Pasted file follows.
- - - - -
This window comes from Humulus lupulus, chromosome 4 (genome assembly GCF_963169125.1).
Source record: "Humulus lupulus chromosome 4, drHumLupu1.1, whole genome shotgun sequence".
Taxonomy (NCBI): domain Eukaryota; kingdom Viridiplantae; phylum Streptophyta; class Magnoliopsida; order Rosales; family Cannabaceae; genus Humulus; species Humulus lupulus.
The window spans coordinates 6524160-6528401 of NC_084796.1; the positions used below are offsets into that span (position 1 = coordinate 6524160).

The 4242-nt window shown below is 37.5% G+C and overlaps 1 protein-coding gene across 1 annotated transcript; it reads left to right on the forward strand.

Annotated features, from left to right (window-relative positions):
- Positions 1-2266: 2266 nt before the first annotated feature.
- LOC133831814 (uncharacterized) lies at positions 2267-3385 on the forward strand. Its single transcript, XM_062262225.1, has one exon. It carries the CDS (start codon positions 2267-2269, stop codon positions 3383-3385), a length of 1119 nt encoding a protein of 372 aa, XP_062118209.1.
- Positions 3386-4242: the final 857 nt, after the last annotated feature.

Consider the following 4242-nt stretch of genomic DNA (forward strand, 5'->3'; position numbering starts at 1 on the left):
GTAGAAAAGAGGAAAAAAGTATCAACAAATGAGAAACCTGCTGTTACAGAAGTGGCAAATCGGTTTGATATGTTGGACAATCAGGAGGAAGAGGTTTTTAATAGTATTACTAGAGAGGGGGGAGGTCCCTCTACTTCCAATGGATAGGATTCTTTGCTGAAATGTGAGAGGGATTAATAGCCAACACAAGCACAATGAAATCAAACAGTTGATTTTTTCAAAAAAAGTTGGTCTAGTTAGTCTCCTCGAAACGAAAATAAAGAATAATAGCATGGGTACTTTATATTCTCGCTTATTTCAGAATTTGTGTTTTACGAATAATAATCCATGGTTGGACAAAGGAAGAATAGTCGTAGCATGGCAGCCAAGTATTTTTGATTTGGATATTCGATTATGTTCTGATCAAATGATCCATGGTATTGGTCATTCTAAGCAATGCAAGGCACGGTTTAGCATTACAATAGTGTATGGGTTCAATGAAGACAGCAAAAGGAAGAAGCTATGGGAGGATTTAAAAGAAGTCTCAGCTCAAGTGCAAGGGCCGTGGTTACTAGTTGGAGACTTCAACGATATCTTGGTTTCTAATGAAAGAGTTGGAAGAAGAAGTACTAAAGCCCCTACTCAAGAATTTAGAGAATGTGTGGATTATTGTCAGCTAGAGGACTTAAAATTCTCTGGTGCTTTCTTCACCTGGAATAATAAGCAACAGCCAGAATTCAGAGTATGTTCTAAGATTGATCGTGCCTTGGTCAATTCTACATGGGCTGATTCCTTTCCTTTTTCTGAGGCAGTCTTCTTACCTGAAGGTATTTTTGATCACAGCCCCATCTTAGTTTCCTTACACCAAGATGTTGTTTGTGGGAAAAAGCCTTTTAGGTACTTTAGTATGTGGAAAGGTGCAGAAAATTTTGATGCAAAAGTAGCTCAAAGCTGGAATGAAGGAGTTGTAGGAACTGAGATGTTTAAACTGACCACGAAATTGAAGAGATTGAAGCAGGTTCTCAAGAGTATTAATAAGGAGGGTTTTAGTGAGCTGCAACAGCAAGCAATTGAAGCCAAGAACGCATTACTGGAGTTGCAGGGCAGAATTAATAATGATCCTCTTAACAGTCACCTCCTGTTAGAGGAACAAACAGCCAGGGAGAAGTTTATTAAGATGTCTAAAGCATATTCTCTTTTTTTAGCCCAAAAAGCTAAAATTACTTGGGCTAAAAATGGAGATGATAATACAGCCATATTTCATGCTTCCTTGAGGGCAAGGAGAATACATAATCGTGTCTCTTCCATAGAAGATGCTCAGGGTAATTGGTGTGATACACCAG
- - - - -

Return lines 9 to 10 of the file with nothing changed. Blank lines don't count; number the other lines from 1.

- Positions 3386-4242: the final 857 nt, after the last annotated feature.

Consider the following 4242-nt stretch of genomic DNA (forward strand, 5'->3'; position numbering starts at 1 on the left):